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View Diary: Archaeology in Egypt II: Dakleh and Kharga Oases (photos) (105 comments)

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  •  blue jersey mom, where did the rest of the (4+ / 0-)

    animal bones go?  I'm assuming that the heads and feet were just discarded as part of the butchering process (which seems wasteful to me, but I'm guessing all around here.)  So then they'd eat the meat off the other bones and...what?  Do cooked bones deteriorate to such a condition that they disappear?  Did they eat the bones?  Turn them into utensils and vessels?  Where did they go?

    "The world breaks everyone, and afterward, some are strong at the broken places." Ernest Hemingway

    by Got a Grip on Sun Jan 23, 2011 at 05:06:54 PM PST

    •  I think that the head and feet were (6+ / 0-)

      separated from the meaty parts early in the butchery process. I do have some meatier elements in the material I identified last year, but I suspect that a lot of the meaty bones were tossed out with the trash. they may well have been eaten by dogs and foxes.

      •  Ahhh. That makes sense, (2+ / 0-)
        Recommended by:
        blue jersey mom, Ojibwa

        but leads me to a couple of other questions.  Where did their trash go?  Did they cart it off far away, or do you find trash disposal sites nearby?  Also, why would the dogs and foxes eat just the cooked bones but not the heads and feet?  My experience with butchering on the farm with domesticated dogs and the wild equivalents around was that they all love whatever gets discarded.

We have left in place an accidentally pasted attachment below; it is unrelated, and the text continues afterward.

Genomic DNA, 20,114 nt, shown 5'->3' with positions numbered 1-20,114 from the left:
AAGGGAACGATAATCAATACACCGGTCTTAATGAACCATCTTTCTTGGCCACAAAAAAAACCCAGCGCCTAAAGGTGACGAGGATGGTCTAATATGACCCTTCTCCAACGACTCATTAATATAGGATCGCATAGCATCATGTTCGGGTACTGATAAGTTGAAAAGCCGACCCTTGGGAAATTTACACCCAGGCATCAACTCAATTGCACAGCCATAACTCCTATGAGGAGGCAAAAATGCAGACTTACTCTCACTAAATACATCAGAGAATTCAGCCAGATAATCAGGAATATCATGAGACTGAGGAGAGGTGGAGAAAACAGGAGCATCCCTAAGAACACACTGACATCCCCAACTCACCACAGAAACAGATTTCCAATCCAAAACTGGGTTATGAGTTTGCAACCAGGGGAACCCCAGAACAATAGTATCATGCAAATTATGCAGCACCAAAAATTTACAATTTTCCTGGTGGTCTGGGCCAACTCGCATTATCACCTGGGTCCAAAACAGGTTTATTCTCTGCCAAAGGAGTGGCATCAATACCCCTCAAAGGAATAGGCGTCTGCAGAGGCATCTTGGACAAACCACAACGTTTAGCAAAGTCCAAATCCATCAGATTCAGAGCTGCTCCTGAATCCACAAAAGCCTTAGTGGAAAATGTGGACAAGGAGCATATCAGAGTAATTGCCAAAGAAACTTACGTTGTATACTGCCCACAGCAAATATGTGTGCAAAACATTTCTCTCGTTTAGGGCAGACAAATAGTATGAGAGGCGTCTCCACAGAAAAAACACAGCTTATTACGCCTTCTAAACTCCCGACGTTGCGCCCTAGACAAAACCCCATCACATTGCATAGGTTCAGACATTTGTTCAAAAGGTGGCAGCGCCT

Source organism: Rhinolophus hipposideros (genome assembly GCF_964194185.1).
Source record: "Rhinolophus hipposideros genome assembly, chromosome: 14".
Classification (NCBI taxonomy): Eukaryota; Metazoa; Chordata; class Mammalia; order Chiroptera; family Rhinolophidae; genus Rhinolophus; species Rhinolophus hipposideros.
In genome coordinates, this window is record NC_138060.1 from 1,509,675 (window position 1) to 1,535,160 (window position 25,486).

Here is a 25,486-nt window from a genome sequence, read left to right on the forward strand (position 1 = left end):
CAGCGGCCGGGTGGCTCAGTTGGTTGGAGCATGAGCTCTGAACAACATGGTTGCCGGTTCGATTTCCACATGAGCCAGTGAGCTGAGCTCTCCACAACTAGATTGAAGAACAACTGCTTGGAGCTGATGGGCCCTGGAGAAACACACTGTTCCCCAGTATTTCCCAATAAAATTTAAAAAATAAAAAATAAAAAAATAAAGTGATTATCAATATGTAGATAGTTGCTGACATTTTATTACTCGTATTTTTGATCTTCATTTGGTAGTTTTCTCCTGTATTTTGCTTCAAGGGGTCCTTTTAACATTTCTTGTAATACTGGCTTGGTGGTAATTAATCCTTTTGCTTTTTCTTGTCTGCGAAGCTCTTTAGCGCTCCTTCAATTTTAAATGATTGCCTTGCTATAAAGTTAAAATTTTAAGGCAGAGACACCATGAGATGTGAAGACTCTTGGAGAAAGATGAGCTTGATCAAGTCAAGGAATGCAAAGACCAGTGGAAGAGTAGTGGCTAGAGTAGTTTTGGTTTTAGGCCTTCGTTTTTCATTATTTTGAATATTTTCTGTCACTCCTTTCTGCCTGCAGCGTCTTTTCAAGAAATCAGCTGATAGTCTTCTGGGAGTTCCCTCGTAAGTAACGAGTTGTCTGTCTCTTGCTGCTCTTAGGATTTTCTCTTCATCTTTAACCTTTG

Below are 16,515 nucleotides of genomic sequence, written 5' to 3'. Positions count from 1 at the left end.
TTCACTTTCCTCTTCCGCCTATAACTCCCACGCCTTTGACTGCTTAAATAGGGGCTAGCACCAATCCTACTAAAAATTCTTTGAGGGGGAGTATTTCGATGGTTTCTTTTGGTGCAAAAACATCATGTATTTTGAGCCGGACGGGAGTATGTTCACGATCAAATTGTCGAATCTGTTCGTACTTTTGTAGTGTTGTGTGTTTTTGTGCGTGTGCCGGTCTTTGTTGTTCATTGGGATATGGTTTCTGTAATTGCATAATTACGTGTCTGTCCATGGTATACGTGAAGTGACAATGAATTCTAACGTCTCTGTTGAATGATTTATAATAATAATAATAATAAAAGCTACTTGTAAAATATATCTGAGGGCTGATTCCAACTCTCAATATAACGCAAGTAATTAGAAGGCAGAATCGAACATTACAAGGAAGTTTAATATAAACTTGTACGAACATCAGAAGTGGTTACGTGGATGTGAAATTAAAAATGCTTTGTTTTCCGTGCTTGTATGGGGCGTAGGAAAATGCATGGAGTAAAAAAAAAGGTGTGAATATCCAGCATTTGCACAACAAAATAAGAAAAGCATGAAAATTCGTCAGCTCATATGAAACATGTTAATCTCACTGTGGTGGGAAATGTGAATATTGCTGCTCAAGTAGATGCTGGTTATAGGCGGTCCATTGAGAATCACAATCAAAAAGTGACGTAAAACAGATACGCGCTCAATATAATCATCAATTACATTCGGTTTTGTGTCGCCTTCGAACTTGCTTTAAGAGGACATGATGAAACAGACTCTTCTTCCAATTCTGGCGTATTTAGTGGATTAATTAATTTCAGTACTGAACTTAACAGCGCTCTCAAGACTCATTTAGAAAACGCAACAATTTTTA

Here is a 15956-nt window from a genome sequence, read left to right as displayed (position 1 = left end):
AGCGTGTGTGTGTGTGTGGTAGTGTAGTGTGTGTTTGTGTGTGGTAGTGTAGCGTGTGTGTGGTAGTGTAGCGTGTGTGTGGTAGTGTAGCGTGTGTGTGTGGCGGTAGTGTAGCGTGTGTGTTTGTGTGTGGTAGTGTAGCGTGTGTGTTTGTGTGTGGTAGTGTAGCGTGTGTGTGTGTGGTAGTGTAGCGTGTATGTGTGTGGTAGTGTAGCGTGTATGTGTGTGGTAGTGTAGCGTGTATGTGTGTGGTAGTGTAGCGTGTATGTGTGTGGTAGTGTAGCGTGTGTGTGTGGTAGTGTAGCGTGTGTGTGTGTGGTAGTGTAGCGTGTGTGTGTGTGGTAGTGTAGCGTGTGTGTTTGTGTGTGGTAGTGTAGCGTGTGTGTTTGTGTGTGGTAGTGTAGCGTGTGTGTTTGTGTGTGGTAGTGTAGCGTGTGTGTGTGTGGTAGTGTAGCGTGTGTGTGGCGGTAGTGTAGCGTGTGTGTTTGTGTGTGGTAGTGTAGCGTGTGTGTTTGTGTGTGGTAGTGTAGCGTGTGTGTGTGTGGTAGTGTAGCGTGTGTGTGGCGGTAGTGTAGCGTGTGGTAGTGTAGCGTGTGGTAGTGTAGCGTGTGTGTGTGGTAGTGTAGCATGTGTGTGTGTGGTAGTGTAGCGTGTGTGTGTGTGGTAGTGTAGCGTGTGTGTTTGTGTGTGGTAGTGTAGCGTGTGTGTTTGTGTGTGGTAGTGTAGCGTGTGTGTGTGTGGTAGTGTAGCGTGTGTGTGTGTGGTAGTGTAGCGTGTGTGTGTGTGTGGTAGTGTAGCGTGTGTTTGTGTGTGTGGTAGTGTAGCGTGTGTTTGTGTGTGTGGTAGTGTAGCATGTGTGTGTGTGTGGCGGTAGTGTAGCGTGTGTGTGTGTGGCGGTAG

Sorry if I'm asking too many questions.  I find this fascinating.

        "The world breaks everyone, and afterward, some are strong at the broken places." Ernest Hemingway

        by Got a Grip on Sun Jan 23, 2011 at 05:25:44 PM PST

        [ Parent ]

        •  These are great questions. (4+ / 0-)
          Recommended by:
          musing85, Jay C, Got a Grip, Ojibwa

          The dogs will get anything that is lying around uncovered, but things that are buried quickly (and the sand is always burying things in Dakleh) will survive quite well. Sometimes garbage is used as fertilizer. I suspect that these head and foot bones were in a place where the dogs and foxes could not get to them.

          •  Thanks! This gives much to ponder. (2+ / 0-)
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            blue jersey mom, Ojibwa

            I forgot for a moment where we were talking about and that the sand would be a moving, almost living thing in that location.  And of course they'd want at least some of the garbage for fertilizer.  I wonder if they ground bonemeal out of some of the bones for that purpose?

            I remember coming out of Cairo after you cross the Nile, northish of where you turn to see the pyramids, and there are these immense farm fields in what I'd call bottom land there.  Lots of irrigation ditches and farmers with carts pulled by donkeys.  There were these enormous cabbages growing in the fields at the time I'm thinking of, I believe it was September.  I'd never seen such big cabbages.

            Okay, now I'm just babbling.  Thanks for answering my questions.  Like I said, much to ponder.  :)

            "The world breaks everyone, and afterward, some are strong at the broken places." Ernest Hemingway

            by Got a Grip on Sun Jan 23, 2011 at 05:51:45 PM PST

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